Charles Schwab Holds Talks To Buy TD Ameritrade (Rachel Ensign & Christina Rexrode, The Wall Street Journal) - The blockbuster industry news this week was the revelation that Charles Schwab is in talks to acquire TD Ameritrade for a value of $26B, and the deal, if consummated, would create an absolute brokerage juggernaut with nearly $5 trillion in combined assets, of which half would be attributable to an RIA platform that, combined, would serve upwards of 14,000 RIAs (or perhaps 'just' 10,000 as multi-custodial advisors get merged, which is still as much as 3X-4X the RIAs of the next largest RIA custody competitor, Fidelity). The prospective "#Schwabitrade" deal comes on the heels of Schwab's announcement last month that it was cutting trading commissions to $0, forcing TD Ameritrade to follow suit (at a cost of nearly 15% of its quarterly revenue) and potentially having made the company vulnerable enough to be the potential subject of an acquisition in the first place. On the other hand, the sheer size of the prospective merged firm - and especially given the marketplace pricing power that Schwab already commands - raises questions of whether the prospective merger will survive the Department of Justice's anti-trust scrutiny of mega-mergers, especially given the as-much-as-70%-market-share the combined entity would have in the RIA custody channel. And in fact, the advisor community appears thus far to be largely negative about the merger, with worries that it will lead to too-concentrated of an RIA custodial community that ends out unduly reducing competition, that the mega-firm may become so focused on large RIAs that smaller firms will receive even less service in the midst of almost-inevitable integration woes (especially given that Schwab in the past decade has eschewed smaller firms, which ironically is what drove the growth of TD Ameritrade in the first place), and the risk that Schwab will not maintain TD Ameritrade's VEO platform in the long run that could ultimately be a severe blow to AdvisorTech innovation. Still, though, with TD Ameritrade's stock up 21% on the news, it appears that the street at least thinks that TD Ameritrade's long-term prospects are better being under the Schwab umbrella.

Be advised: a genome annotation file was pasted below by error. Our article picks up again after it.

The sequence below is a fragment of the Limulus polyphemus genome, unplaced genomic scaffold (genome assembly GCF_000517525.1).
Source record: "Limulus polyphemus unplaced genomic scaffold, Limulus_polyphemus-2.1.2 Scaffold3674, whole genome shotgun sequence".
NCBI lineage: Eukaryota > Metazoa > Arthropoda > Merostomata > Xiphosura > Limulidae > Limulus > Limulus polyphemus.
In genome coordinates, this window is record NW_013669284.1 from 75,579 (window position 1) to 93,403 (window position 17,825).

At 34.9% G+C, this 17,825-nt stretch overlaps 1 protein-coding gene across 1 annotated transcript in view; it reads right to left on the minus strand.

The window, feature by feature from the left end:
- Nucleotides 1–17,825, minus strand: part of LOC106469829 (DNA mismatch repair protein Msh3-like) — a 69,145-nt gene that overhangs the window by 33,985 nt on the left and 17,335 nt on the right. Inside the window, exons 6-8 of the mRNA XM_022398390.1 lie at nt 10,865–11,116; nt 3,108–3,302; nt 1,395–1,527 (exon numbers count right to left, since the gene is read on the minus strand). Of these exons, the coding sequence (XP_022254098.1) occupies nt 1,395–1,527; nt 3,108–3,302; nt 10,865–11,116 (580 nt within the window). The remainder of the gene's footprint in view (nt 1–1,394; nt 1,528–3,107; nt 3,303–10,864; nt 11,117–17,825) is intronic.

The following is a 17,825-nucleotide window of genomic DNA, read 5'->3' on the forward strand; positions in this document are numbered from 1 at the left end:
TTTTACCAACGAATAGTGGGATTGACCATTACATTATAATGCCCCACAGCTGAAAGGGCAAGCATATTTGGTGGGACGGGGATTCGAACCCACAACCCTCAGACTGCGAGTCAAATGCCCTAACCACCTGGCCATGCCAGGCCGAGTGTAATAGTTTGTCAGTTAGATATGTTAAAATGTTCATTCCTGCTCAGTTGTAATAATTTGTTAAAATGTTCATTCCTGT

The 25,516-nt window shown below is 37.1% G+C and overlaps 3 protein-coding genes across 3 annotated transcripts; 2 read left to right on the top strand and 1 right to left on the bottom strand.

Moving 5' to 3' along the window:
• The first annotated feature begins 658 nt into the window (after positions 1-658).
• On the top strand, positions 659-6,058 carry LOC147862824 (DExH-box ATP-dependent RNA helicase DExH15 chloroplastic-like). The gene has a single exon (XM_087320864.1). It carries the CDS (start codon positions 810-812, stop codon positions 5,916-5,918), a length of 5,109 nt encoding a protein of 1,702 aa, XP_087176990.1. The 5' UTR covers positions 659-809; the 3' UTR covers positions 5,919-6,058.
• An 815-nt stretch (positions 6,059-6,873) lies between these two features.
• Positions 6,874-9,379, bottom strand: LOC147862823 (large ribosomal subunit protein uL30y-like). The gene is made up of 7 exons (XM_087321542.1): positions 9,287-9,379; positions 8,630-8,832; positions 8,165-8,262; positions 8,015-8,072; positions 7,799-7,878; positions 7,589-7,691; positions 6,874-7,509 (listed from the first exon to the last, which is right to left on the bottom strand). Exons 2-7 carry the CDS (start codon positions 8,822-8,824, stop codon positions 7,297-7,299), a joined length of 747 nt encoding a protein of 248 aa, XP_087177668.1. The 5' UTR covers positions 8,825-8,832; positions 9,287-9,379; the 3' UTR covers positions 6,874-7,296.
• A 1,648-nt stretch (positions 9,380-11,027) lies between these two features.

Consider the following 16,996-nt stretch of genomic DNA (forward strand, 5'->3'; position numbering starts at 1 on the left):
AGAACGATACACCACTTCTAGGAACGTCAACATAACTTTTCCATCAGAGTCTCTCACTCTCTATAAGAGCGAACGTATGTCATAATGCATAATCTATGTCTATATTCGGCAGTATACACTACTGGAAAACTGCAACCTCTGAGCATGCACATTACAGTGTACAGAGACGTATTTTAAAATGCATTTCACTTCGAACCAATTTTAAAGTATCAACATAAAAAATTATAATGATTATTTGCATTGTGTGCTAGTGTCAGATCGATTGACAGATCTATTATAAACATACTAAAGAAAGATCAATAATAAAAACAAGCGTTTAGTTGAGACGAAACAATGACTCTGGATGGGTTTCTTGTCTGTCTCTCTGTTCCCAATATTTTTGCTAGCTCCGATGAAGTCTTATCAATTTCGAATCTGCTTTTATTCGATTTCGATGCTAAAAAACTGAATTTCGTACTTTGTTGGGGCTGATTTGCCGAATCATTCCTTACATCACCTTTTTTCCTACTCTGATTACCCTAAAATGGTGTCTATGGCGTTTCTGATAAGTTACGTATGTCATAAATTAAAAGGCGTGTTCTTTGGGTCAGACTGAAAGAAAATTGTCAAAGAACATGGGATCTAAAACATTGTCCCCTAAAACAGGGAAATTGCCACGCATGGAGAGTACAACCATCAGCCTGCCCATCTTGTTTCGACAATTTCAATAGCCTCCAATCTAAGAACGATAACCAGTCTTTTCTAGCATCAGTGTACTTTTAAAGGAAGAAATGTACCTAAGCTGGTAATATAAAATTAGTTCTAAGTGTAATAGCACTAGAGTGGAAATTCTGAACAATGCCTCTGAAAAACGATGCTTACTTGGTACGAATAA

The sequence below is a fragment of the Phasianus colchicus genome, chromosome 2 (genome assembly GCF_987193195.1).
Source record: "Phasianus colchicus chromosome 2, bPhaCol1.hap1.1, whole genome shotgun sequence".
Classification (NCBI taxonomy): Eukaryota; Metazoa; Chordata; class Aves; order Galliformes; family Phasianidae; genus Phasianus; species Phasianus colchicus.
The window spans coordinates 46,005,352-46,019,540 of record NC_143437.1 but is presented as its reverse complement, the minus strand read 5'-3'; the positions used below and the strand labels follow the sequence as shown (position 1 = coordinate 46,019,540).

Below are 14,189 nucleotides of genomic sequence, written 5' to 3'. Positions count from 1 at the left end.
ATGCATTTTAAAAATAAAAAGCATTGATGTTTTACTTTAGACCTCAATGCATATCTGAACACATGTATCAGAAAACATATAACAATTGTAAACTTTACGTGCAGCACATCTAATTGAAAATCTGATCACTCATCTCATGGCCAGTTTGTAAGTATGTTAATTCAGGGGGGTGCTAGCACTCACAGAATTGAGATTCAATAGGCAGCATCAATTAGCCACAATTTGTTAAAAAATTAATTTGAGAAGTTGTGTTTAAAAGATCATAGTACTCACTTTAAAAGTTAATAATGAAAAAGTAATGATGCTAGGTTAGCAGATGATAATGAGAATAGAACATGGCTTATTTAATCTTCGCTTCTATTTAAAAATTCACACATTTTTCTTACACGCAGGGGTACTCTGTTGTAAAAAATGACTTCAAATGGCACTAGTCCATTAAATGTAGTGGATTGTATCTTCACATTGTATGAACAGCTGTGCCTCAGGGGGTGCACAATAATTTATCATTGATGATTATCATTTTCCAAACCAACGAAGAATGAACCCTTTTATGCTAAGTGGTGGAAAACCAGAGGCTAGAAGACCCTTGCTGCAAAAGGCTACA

There's A Turf War Coming In Financial Advice (Greg Iacurci, Investment News) - According to Fidelity Institutional president Michael Durbin, there is a "turf war" brewing in the financial advice industry across the spectrum, as discount brokers and robo-advisors try to move 'upmarket' into financial advice, private banks try to move 'downmarket' from the ultra-affluent into financial advice, and more generally "firms of all shape and size begin to train their sights on a broader swath of the end-customer market". The focal point of this shift is the "mass affluent", households with $100,000 to $1M of investable assets that represent the majority of the market opportunity. The trend can be seen in everything from the expansion of robo-advisors adding human CFP professionals, to Goldman Sachs acquiring United Capital (along with Honest Dollar and Clarity Money, FinTech tools that would help them expand their reach to the average investor). The broad impact of the expanding competition for the mass affluent - where solo advisors have historically thrived - is that organic growth, which ideally should be at least 6% to 7% per year (excluding market growth), is getting harder and harder for most advisory firms, that increasingly are struggling to differentiate themselves and articulate a clear unique value proposition in an increasingly crowded marketplace. Which in turn is driving firms to both specialize and find niches as a way to differentiate, or adopt different (i.e., non-AUM) pricing models altogether to either open new markets or better align their pricing with the value they provide.